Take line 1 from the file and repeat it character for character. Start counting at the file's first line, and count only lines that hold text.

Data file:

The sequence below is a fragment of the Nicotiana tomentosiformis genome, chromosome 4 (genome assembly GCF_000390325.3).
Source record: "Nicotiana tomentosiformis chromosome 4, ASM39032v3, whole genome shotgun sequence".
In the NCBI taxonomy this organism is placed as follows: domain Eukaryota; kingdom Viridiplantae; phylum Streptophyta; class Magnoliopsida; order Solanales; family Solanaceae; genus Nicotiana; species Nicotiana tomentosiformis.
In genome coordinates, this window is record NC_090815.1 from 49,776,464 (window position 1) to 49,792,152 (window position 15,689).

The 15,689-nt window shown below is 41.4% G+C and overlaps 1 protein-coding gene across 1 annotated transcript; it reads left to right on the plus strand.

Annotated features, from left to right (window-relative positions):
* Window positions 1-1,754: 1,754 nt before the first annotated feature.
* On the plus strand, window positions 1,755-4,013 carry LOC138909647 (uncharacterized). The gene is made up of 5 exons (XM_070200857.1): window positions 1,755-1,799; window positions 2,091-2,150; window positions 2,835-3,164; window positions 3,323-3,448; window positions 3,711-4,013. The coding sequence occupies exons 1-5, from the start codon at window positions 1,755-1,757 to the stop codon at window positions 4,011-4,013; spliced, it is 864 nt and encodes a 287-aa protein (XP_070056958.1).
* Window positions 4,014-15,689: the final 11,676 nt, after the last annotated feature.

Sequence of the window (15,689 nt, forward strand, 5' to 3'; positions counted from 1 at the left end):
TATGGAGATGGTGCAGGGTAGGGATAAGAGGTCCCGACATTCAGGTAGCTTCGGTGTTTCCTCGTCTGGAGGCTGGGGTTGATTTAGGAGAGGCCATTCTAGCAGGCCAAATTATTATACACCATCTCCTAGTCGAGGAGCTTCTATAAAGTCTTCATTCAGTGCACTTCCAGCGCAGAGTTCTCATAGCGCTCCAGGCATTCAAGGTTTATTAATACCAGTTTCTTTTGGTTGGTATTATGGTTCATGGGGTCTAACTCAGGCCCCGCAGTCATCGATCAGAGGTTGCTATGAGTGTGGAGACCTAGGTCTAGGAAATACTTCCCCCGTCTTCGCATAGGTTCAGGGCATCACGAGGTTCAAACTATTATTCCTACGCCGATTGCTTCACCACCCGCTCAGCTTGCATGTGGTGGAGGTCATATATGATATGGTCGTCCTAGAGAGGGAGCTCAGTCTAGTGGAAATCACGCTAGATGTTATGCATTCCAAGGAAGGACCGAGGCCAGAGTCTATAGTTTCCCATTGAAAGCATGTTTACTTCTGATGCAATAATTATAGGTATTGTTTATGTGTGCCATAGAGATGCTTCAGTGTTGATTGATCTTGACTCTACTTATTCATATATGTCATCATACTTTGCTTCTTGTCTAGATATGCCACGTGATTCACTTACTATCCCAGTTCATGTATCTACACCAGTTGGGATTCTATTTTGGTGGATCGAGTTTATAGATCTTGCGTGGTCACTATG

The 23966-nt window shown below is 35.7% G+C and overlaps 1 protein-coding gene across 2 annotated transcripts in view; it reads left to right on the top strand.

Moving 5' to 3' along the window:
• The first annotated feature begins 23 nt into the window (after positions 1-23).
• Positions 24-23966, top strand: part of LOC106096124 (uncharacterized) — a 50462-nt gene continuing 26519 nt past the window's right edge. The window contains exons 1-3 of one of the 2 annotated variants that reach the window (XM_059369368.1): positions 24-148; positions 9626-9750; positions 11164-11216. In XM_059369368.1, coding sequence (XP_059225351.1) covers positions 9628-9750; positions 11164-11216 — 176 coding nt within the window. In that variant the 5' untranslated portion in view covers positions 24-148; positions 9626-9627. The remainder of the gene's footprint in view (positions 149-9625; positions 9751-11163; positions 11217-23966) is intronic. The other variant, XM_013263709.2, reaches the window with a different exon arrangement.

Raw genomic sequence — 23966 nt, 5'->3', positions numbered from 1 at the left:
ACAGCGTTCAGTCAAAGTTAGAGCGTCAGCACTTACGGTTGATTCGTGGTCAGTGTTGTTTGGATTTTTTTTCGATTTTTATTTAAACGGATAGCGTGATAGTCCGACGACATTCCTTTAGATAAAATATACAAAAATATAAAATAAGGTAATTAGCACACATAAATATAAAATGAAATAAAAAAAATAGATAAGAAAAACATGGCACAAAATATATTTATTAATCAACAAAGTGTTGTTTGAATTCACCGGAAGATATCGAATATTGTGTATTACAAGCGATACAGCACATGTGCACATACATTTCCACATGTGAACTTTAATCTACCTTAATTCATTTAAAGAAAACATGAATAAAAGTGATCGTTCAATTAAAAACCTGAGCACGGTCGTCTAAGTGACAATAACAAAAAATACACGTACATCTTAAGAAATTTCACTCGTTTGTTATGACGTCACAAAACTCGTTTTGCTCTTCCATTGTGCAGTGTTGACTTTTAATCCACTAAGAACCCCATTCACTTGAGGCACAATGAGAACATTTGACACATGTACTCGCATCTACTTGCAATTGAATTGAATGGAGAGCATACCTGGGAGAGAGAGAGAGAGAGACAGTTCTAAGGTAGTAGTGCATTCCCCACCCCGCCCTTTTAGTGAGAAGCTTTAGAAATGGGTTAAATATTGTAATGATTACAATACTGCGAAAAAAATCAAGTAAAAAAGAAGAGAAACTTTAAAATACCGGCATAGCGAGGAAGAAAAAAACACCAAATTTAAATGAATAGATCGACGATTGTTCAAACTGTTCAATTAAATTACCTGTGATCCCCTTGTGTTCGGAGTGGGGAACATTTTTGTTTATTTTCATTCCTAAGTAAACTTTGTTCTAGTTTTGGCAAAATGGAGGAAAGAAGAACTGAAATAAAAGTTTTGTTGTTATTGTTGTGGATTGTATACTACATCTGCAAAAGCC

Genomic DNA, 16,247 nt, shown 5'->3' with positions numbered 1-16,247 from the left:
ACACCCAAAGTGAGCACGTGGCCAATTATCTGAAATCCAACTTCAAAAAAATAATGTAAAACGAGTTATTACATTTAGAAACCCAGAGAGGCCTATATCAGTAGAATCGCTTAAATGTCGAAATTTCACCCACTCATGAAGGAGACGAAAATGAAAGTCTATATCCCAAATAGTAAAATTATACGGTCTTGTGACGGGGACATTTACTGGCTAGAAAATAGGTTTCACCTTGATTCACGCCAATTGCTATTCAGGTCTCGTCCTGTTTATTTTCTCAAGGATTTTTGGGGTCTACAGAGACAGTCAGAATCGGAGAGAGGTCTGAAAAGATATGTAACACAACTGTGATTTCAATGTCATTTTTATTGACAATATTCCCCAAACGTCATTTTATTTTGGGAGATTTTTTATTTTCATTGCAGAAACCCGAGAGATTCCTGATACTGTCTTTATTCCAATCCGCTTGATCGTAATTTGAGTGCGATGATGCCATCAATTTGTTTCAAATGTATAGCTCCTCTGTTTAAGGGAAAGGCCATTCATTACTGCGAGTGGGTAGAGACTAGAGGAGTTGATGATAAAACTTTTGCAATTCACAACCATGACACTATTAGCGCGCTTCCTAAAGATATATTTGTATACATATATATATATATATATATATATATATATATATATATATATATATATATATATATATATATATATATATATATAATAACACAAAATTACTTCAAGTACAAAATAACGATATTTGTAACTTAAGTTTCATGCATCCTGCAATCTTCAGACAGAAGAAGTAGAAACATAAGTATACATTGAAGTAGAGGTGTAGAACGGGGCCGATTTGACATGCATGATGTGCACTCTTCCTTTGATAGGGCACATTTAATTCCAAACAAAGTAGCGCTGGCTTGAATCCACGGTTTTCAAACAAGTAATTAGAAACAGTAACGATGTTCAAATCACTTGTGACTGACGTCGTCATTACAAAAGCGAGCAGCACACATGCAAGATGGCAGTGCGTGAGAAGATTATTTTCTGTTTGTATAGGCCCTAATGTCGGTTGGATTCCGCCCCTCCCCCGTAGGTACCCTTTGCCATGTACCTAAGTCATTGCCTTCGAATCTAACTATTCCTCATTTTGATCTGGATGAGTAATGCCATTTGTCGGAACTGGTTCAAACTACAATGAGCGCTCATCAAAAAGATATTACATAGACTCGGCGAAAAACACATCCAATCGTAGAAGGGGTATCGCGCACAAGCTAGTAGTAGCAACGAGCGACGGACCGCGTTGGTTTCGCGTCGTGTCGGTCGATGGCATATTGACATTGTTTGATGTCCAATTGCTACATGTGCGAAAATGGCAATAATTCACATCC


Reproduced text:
The sequence below is a fragment of the Nicotiana tomentosiformis genome, chromosome 4 (genome assembly GCF_000390325.3).